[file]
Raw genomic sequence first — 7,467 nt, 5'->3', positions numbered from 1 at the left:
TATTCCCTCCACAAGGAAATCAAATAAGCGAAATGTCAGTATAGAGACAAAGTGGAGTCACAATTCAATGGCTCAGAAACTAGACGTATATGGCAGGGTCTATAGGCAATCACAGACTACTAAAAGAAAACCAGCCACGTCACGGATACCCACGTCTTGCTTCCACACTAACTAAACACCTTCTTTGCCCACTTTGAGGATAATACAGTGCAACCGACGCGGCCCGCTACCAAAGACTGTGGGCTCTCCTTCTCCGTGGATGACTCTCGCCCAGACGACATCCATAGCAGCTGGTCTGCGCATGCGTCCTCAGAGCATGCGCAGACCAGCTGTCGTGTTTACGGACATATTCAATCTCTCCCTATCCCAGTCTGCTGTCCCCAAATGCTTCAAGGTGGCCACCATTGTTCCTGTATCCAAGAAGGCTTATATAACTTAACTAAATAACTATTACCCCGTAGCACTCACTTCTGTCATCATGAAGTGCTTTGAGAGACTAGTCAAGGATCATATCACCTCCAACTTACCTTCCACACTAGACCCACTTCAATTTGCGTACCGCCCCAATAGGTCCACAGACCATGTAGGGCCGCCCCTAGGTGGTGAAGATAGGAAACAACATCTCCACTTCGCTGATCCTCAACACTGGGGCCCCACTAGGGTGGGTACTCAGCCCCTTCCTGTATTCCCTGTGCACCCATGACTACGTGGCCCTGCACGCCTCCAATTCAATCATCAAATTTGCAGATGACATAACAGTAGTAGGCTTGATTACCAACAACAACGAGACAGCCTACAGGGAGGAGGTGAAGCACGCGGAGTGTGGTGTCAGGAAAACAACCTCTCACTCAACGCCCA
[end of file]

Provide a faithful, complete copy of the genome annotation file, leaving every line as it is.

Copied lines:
Raw genomic sequence first — 7,467 nt, 5'->3', positions numbered from 1 at the left:
TATTCCCTCCACAAGGAAATCAAATAAGCGAAATGTCAGTATAGAGACAAAGTGGAGTCACAATTCAATGGCTCAGAAACTAGACGTATATGGCAGGGTCTATAGGCAATCACAGACTACTAAAAGAAAACCAGCCACGTCACGGATACCCACGTCTTGCTTCCACACTAACTAAACACCTTCTTTGCCCACTTTGAGGATAATACAGTGCAACCGACGCGGCCCGCTACCAAAGACTGTGGGCTCTCCTTCTCCGTGGATGACTCTCGCCCAGACGACATCCATAGCAGCTGGTCTGCGCATGCGTCCTCAGAGCATGCGCAGACCAGCTGTCGTGTTTACGGACATATTCAATCTCTCCCTATCCCAGTCTGCTGTCCCCAAATGCTTCAAGGTGGCCACCATTGTTCCTGTATCCAAGAAGGCTTATATAACTTAACTAAATAACTATTACCCCGTAGCACTCACTTCTGTCATCATGAAGTGCTTTGAGAGACTAGTCAAGGATCATATCACCTCCAACTTACCTTCCACACTAGACCCACTTCAATTTGCGTACCGCCCCAATAGGTCCACAGACCATGTAGGGCCGCCCCTAGGTGGTGAAGATAGGAAACAACATCTCCACTTCGCTGATCCTCAACACTGGGGCCCCACTAGGGTGGGTACTCAGCCCCTTCCTGTATTCCCTGTGCACCCATGACTACGTGGCCCTGCACGCCTCCAATTCAATCATCAAATTTGCAGATGACATAACAGTAGTAGGCTTGATTACCAACAACAACGAGACAGCCTACAGGGAGGAGGTGAAGCACGCGGAGTGTGGTGTCAGGAAAACAACCTCTCACTCAACGCCCA